FDA approves Novartis drug for high blood pressure treatment
EAST HANOVER, N.J. — The Food and Drug Administration on Wednesday approved Novartis Pharmaceuticals’ Amturnide (aliskiren, amlodipine and hydrochlorothiazide) tablets for the treatment of high blood pressure, according to the pharma company.
Amturnide combines the only approved direct rennin inhibitor worldwide, Tekturna (aliskiren), with the widely used calcium channel blocker amlodipine and the diuretic hydrochlorothiazide (HCTZ).
The FDA approval was based on data from a double-blind, active-controlled study, which showed that Amturnide provided significantly greater reductions in blood pressure compared with all dual combinations of its components.
Amturnide is approved for patients whose blood pressure is not adequately controlled with any two of its individual components and is not indicated as initial therapy for high blood pressure. Amturnide is only the third high blood pressure treatment to combine three drugs in a single pill.
"Some patients require three or more medications to help manage their high blood pressure, which can be challenging and inconvenient," noted Alan Gradman, professor of medicine at Temple University School of Medicine. "The approval of Amturnide provides physicians with an effective treatment option that combines the benefits of the only approved direct renin inhibitor, a calcium channel blocker and a diuretic in one pill, while offering blood pressure reductions greater than two drugs alone."
High blood pressure affects nearly 75 million adults in the United States and about 1 billion adults worldwide. An estimated 31% of adults being treated with antihypertensive medications are not at their blood pressure goal. Large-scale clinical trials suggest that up to 85% of patients may need multiple medicines to achieve target levels of blood pressure control, and hypertensive patients with lower blood pressure goals or with substantially elevated blood pressure may require three or more medications.
FDA approves Merck’s Gardasil for prevention of anal cancer
WHITEHOUSE STATION, N.J. — Merck on Wednesday announced that the Food and Drug Administration has approved Gardasil [human papillomavirus quadrivalent (types 6, 11, 16 and 18) vaccine, recombinant] for the prevention of anal cancer in males and females 9 to 26 years of age.
According to the company, Gardasil is the first HPV vaccine on the market available for use in both men and women, and the only one indicated to help prevent cervical, vaginal, vulvar and anal cancers and pre-cancers, as well as genital warts, caused by certain types of HPV.
In the United States, an estimated 75% to 80% of males and females will be infected with HPV in their lifetime. For most, HPV will clear on its own. However, for those who don’t clear certain types, HPV can cause cervical, vaginal and vulvar cancers in women and anal cancer and genital warts in men and women.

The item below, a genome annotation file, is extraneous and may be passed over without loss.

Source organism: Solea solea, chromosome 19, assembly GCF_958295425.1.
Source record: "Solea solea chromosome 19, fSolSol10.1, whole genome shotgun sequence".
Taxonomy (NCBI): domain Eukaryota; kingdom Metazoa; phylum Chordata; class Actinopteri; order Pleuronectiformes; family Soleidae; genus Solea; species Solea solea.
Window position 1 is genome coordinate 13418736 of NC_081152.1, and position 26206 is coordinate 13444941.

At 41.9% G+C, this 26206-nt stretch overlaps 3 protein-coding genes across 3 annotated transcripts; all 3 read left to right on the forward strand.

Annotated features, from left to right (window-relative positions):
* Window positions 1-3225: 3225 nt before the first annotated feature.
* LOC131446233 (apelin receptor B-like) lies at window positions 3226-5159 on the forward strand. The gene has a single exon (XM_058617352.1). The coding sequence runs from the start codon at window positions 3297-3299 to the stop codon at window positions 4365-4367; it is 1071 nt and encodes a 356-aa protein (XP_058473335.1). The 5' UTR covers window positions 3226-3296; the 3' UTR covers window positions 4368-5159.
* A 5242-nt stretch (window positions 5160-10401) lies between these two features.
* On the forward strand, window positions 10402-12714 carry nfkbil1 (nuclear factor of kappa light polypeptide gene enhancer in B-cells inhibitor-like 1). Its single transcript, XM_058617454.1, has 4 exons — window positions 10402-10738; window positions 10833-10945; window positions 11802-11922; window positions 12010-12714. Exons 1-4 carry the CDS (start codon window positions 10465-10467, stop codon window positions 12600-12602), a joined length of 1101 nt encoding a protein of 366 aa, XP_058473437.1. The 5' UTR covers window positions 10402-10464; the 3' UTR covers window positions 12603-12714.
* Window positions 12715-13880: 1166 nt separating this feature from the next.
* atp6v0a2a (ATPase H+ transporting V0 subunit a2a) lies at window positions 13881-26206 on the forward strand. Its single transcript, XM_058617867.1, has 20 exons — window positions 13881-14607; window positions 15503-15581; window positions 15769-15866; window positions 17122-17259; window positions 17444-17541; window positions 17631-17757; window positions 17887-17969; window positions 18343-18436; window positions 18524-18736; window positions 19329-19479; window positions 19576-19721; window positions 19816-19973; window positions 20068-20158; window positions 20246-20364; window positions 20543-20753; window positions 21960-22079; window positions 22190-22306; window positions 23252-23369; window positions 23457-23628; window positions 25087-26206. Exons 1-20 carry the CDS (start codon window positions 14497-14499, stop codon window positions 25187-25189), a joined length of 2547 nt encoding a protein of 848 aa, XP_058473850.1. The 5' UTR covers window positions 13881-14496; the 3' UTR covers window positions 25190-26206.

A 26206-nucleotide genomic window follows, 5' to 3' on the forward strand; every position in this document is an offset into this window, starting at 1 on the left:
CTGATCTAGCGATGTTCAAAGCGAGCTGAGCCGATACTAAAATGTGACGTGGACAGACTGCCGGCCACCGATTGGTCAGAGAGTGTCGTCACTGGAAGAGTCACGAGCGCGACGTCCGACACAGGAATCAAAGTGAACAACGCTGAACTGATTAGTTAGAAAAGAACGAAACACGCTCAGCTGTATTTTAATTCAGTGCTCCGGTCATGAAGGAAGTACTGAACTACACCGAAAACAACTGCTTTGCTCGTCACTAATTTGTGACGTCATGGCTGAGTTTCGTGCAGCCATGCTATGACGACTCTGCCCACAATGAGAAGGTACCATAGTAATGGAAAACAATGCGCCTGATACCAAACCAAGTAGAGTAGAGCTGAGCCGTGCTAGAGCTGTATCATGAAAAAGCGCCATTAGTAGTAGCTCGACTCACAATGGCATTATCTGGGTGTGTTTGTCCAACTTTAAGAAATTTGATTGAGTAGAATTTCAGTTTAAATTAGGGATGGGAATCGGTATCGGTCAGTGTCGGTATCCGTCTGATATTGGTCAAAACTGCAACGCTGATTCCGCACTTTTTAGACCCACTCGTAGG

There is no way to predict who will or won’t clear the virus.
Anal cancer affects both men and women, with approximately 60% of cases occurring in women. According to the American Cancer Society, it is estimated that approximately 2,000 men and more than 3,000 women will have been diagnosed with anal cancer in 2010.
There is no standardized screening recommended for the general population for anal cancer, and many people are diagnosed when the disease is more advanced.
Study: More research needed to improve patient medication adherence
WOONSOCKET, R.I. — The industry has a lot to learn in order to determine how to most effectively use electronic communications to improve patient medication adherence, as few studies show how health information technology can be leveraged to motivate patients to take medications as prescribed, according to research sponsored by CVS Caremark.
A new study that reviews more than four decades of medical journal articles about the impact of HIT and electronic communications on medication adherence concludes that while there is evidence to suggest that simple electronic reminders are an effective and low-cost means to improve adherence, there are few studies that show how HIT can be leveraged to more thoughtfully engage or motivate patients to take medications as prescribed.
The study was published this week in the American Journal of Managed Care and is the result of a research partnership between Harvard University, Brigham and Women’s Hospital and CVS Caremark — a three-year collaboration focused on developing a better understanding of patient behavior, particularly around medication adherence.
According to the researchers, the study findings "highlight the disappointing state of evidence on a topic of substantial health importance." The researchers concluded that as the United States "invests substantially in the broad implementation of HIT, innovative adherence interventions built on the capabilities of HIT are essential and must be rigorously tested to identify applicable best practices."
Researchers reviewed more than 7,000 articles published between 1966 and 2010 that discussed the use of HIT for treating cardiovascular disease and diabetes. After screening out articles that did not address how electronic communications can promote adherence, only 13 articles warranted full review, according to CVS Caremark.
"These findings show that our industry has a lot to learn in order to determine how we can most effectively use electronic communications to improve patient adherence," stated Troyen Brennan, EVP and chief medical officer of CVS Caremark and an author of the study. "As HIT-based interventions are developed and enhanced, we need to focus on how the interventions will help improve patient behavior related to taking their medications and reduce medical costs in order to justify growing technology expenditures."